For anyone with a disability, medical condition or age related condition beginning, continuing or returning to driving, a driving assessment may be recommended by a medial health professional to establish whether they are fit to drive.
If now or in the future you are required to under-go an assessment it should not be seen as something negative or as having a pass or fail outcome. Maintaining the driver’s lifestyle and employment-related mobility independence is paramount both for your medical professional and organisations like the Disabled Drivers Association.
In most cases, having a medical condition will not stop you from driving as the Driver Licensing Authority is able to issue a conditional licence. This means that you may continue to drive as long as certain conditions or restrictions are met. The assessment may be a key component in developing strategies for you to begin, to continue or to return to driving. However in some cases it is just no longer safe for a person to drive. This article explains the various types of assessment and what services and support the Disabled Drivers Association of Ireland can offer you.
Medical Professional Assessments
Physical tests of power, strength, flexibility, mental and motor reaction times and obviously visual acuity all have relevance in relation to a person’s ability to drive safely. Various cognitive, perceptual and behavioural tests provide valuable information and provide indicators as to how a person will cope with the driving task.
While these tests provide valuable information particularly in the area of behaviour, they are not always a reliable or comprehensive measure in determining decisions around continuation or cessation of driving. A combination of one or more of these tests with an on-road evaluation is to date the most comprehensive way of assessing a driver’s ability to drive.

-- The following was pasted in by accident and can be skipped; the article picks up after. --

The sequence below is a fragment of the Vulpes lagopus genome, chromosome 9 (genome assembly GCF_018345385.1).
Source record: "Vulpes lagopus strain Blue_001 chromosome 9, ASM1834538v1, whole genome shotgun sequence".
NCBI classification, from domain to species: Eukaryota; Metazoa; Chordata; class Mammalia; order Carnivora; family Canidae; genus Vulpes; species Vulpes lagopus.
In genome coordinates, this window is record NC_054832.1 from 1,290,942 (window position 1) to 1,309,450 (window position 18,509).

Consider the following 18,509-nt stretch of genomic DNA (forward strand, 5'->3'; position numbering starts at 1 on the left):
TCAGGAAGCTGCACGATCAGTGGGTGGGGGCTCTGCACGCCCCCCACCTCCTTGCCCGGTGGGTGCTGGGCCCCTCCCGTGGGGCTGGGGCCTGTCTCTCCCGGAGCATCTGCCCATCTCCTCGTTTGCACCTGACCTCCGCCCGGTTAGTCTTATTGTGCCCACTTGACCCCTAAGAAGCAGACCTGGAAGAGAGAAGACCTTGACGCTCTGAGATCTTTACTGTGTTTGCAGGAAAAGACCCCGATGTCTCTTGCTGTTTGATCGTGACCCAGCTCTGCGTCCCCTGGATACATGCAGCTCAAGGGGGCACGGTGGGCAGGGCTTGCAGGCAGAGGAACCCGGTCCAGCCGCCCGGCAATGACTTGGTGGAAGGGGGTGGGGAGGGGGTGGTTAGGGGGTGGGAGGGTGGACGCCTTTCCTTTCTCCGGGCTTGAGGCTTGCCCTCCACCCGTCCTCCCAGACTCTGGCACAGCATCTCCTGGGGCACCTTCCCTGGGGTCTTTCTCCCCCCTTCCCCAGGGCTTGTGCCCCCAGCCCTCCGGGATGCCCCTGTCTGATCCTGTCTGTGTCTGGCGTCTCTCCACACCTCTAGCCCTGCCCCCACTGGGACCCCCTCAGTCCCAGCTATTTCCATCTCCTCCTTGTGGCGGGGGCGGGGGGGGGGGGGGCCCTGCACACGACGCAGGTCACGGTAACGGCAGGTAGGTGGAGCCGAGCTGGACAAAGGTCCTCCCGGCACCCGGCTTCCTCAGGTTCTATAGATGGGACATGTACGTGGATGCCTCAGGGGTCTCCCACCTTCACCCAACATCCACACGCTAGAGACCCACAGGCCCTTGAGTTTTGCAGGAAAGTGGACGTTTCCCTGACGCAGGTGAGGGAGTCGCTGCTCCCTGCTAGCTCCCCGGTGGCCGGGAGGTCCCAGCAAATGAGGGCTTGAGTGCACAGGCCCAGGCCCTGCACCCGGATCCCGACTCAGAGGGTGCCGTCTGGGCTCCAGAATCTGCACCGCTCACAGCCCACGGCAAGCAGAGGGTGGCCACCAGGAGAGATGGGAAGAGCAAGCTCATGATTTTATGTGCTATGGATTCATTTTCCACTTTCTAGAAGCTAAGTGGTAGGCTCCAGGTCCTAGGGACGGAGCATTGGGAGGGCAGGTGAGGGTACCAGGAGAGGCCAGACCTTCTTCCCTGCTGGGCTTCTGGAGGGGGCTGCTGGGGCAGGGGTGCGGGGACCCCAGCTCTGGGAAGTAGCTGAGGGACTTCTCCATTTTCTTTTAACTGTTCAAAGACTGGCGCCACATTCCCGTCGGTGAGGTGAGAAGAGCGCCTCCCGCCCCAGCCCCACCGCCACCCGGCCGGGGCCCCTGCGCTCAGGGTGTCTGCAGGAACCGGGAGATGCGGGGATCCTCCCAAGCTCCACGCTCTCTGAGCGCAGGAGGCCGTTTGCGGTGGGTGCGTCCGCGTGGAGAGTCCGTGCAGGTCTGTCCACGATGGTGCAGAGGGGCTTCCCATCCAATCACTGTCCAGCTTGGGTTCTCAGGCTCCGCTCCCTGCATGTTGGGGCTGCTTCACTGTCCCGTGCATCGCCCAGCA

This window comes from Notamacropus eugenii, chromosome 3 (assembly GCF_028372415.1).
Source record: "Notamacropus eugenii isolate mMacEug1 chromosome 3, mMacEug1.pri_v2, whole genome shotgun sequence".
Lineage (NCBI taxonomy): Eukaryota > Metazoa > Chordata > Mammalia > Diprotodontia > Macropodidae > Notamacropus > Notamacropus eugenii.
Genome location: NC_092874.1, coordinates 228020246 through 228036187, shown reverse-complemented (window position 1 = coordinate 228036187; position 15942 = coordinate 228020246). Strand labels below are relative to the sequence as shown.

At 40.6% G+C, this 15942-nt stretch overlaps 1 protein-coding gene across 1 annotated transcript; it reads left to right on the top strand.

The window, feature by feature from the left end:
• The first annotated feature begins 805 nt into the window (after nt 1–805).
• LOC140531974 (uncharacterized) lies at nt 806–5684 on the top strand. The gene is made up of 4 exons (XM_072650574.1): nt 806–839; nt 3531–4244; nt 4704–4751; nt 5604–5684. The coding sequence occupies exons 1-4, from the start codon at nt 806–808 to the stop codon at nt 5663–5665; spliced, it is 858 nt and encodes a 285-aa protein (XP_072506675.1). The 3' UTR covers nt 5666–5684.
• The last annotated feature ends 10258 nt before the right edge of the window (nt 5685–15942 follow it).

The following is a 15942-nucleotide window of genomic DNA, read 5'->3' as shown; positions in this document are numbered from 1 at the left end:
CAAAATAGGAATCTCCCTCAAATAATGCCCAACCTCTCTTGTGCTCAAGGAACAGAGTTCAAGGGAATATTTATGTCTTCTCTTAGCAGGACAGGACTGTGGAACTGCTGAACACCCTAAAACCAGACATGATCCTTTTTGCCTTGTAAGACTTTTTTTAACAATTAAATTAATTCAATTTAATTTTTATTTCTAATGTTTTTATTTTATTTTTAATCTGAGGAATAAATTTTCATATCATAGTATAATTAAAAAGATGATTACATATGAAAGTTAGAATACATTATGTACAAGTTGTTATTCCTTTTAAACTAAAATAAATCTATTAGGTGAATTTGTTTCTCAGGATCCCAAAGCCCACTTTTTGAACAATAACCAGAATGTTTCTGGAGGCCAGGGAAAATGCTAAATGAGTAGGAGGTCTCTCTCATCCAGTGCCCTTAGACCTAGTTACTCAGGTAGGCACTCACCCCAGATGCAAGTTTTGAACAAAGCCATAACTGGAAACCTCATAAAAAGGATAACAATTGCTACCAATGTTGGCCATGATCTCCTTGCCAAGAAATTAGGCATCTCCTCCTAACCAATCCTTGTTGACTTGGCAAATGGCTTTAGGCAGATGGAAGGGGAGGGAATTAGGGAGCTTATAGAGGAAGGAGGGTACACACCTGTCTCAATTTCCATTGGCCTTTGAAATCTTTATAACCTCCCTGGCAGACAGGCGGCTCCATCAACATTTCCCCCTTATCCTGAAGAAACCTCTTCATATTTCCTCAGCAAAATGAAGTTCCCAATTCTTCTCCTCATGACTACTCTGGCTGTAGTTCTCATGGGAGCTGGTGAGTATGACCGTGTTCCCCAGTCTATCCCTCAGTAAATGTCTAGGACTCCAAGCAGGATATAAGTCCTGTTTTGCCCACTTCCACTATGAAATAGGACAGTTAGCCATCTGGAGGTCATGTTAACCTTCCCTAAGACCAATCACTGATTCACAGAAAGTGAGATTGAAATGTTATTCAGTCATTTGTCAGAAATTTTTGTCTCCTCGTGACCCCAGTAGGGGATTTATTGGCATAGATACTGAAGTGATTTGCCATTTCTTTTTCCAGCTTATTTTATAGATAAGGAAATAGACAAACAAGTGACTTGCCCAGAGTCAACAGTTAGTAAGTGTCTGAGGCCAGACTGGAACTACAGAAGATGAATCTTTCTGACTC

Static Assessment Unit
At the Disabled Drivers Association in Ballindine advanced equipment is available for assessing ability to drive. A static assessment unit assesses the motor ability of upper and lower limbs in terms of strength, mobility and motor reaction time. Mental reactions and decision making ability are also tested.
This assessment is an important component of evaluating what car adaptations, if any, are required for the prospective driver. The unit also assesses the client’s visual field. This information is particularly useful for those beginning to drive or returning following a traumatic injury.
In-Car / On-Road Assessment
The static unit assessment is enhanced by an on road assessment with an experienced instructors. An in- car on-road assessment may be requested to ascertain if any cognitive/perceptual deficits affect one’s ability to drive. Cars are available, which offer a range of adaptations to meet the needs of the majority of clients. The on road assessment allows for an assessment in a more realistic driving situation. This form of assessment has proven to be a better environment for clients returning to driving but now in an adapted vehicle.
The on road assessment allows for an assessment in a more realistic driving situation. This form of assessment has proven to be a better environment for clients who are returning to driving but are now driving an adapted vehicle or drivers seeking to continue driving. When complete the assessment recommendations are discussed with the person being assessed and a report is formulated. The report is generally forwarded to the appropriate medical practitioner with whom the final decision on fitness to drive lies.
The National Programme Office for Traffic Medicine is currently engaged in a consultation to regularise the various agencies conducting assessments around driving to ensure the assessment process meets appropriate standards and is fair rigorous and consistent no matter which agency conducts the assessment. DDAI is actively involved in this process.